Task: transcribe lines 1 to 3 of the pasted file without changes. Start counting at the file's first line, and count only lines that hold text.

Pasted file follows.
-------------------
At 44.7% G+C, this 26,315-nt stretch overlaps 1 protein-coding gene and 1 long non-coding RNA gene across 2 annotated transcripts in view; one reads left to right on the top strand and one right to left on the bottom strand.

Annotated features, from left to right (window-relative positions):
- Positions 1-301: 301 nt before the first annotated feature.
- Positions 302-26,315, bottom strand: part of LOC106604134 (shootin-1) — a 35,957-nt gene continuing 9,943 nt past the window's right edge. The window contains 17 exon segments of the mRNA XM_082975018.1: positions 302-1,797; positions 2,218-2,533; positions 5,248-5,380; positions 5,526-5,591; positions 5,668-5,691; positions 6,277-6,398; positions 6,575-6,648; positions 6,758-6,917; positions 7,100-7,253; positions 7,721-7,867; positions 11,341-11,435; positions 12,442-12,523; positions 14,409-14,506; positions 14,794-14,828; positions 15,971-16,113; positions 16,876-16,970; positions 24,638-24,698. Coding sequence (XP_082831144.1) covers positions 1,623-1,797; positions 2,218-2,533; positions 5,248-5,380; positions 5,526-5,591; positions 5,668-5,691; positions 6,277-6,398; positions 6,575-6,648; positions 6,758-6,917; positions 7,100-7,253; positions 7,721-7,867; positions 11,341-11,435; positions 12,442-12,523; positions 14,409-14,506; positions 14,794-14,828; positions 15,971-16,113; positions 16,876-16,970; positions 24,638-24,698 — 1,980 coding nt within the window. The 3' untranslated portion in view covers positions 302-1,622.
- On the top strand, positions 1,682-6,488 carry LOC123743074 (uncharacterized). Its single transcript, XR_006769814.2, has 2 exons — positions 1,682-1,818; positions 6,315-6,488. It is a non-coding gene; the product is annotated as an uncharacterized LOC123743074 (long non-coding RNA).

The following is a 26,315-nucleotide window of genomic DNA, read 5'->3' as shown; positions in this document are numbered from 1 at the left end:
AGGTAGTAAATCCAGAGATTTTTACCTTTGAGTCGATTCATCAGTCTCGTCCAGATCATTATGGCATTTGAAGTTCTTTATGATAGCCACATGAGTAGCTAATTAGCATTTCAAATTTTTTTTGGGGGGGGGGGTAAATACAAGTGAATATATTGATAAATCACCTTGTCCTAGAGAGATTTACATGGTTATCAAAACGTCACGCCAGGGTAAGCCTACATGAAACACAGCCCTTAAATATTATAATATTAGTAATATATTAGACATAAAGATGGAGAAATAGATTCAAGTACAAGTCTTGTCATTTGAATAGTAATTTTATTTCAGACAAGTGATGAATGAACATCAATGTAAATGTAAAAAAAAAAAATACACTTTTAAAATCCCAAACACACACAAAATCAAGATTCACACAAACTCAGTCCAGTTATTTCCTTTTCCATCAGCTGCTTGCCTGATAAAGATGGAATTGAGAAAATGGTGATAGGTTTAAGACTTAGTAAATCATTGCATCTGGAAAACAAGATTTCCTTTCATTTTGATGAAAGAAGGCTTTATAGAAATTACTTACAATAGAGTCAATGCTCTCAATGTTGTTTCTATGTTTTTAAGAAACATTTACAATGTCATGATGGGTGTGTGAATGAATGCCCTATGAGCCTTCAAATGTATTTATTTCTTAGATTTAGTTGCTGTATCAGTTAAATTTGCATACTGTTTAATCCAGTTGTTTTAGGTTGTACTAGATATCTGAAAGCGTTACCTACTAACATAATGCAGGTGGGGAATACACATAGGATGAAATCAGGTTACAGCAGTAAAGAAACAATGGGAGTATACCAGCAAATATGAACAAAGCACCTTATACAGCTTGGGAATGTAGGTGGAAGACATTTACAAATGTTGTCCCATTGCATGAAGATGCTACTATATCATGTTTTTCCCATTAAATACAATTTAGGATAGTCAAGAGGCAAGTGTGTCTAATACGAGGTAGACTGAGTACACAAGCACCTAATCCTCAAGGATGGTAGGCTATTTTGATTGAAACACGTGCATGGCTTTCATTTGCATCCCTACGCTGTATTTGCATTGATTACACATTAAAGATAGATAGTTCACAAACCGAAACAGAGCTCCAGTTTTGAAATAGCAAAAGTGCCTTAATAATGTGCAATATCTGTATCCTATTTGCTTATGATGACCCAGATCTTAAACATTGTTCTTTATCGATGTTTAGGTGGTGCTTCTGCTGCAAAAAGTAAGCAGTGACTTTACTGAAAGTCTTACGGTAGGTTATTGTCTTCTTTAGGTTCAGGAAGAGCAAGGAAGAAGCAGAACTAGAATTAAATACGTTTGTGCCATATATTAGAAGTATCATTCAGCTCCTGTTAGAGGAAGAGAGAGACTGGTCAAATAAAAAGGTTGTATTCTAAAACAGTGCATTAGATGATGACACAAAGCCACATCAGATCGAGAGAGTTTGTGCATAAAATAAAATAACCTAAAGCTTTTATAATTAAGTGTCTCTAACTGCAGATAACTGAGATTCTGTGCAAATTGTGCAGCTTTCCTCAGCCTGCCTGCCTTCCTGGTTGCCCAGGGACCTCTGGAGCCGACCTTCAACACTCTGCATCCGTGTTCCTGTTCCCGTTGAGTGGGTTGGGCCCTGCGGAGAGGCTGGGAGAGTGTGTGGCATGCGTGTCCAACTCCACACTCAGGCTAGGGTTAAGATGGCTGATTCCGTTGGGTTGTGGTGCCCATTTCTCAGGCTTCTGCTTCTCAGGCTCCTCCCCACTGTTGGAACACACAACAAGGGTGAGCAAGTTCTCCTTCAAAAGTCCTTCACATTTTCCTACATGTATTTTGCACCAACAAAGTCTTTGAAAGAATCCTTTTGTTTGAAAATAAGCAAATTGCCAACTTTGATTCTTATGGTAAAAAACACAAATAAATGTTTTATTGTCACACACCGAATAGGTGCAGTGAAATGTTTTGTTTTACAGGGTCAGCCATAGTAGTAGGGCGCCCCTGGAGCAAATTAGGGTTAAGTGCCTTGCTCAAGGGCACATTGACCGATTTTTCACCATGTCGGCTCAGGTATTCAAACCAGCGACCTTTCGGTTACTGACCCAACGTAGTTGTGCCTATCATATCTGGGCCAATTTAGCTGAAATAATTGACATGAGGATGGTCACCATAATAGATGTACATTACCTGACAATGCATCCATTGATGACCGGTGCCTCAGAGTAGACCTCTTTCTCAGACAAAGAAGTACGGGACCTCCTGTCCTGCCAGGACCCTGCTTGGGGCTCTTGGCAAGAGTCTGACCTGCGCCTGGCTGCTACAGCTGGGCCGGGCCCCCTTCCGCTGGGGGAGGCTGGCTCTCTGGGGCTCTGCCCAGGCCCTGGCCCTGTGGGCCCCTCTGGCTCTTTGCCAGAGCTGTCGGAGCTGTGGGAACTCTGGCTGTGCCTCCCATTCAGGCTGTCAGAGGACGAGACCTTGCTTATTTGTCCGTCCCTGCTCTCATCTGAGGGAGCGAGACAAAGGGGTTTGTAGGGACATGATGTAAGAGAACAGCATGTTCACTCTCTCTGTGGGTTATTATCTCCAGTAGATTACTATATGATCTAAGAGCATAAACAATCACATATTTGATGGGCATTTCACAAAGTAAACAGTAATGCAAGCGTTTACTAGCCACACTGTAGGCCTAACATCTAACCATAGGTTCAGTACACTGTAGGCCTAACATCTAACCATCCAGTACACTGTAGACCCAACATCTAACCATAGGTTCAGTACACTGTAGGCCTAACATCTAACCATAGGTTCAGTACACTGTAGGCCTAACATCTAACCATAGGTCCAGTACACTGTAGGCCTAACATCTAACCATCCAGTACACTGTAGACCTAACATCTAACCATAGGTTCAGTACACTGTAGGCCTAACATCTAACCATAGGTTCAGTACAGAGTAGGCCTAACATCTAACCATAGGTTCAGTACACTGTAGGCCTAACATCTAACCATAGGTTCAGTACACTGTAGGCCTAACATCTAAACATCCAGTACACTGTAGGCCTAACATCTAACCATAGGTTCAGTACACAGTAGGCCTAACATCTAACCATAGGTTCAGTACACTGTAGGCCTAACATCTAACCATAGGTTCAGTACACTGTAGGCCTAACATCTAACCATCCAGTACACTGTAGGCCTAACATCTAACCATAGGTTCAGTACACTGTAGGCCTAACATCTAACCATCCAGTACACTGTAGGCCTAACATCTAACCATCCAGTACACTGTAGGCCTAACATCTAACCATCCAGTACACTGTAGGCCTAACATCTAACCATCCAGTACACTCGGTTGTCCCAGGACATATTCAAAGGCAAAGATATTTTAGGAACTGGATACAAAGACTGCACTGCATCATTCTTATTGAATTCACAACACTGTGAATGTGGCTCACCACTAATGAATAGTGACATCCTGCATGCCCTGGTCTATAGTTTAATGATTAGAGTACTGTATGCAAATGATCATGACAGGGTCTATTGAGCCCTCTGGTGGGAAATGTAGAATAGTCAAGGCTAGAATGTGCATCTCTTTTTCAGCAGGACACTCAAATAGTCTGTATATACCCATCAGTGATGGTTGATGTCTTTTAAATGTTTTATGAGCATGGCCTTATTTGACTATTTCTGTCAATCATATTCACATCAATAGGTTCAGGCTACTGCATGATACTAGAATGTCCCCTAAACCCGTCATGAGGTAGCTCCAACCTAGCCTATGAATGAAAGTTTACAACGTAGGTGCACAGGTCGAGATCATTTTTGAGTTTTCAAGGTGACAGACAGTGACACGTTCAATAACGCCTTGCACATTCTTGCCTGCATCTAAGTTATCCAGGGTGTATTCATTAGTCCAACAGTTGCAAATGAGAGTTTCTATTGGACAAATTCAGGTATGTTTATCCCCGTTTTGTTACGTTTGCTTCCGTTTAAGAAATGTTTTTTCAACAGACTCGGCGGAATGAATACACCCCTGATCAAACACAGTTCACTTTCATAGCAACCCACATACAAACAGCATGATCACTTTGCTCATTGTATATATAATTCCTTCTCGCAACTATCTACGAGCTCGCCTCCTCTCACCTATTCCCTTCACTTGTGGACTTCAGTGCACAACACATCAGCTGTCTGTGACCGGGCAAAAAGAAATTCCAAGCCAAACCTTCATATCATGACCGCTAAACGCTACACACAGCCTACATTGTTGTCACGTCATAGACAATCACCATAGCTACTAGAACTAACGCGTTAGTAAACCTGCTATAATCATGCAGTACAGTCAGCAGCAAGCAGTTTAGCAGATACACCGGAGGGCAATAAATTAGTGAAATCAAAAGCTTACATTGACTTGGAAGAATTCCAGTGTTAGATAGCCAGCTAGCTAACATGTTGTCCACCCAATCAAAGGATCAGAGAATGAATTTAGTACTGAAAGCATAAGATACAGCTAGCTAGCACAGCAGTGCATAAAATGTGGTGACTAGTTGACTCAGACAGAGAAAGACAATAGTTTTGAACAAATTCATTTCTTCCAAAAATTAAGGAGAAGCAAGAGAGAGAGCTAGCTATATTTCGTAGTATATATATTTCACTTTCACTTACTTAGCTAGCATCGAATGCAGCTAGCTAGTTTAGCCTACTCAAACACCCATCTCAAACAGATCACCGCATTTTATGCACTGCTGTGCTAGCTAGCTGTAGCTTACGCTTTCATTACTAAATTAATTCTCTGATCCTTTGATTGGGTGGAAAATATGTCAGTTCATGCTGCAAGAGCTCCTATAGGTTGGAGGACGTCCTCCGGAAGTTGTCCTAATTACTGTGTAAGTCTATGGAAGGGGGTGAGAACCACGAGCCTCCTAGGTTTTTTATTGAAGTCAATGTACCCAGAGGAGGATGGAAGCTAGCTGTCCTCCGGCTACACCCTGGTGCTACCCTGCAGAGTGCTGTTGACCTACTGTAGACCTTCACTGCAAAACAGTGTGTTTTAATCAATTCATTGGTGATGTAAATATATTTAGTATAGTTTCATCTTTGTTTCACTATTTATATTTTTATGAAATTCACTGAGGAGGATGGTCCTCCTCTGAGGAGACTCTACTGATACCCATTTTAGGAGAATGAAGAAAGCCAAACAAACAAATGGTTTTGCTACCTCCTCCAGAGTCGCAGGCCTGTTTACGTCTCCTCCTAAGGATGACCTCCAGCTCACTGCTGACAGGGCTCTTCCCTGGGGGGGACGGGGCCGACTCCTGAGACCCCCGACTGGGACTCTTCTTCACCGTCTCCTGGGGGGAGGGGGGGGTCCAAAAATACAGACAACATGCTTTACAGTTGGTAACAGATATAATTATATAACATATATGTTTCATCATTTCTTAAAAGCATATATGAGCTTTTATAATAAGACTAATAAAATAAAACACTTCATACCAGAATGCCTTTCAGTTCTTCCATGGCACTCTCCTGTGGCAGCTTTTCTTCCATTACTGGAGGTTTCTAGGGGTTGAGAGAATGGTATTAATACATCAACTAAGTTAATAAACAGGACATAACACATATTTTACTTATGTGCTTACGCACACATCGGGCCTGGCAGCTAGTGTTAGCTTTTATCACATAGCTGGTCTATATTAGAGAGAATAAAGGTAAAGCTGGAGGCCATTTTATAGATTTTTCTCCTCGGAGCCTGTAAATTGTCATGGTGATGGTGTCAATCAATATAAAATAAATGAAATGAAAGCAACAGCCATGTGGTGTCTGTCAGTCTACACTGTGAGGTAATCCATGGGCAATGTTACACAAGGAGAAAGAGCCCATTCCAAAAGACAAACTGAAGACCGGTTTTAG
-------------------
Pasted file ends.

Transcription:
At 44.7% G+C, this 26,315-nt stretch overlaps 1 protein-coding gene and 1 long non-coding RNA gene across 2 annotated transcripts in view; one reads left to right on the top strand and one right to left on the bottom strand.

Annotated features, from left to right (window-relative positions):
- Positions 1-301: 301 nt before the first annotated feature.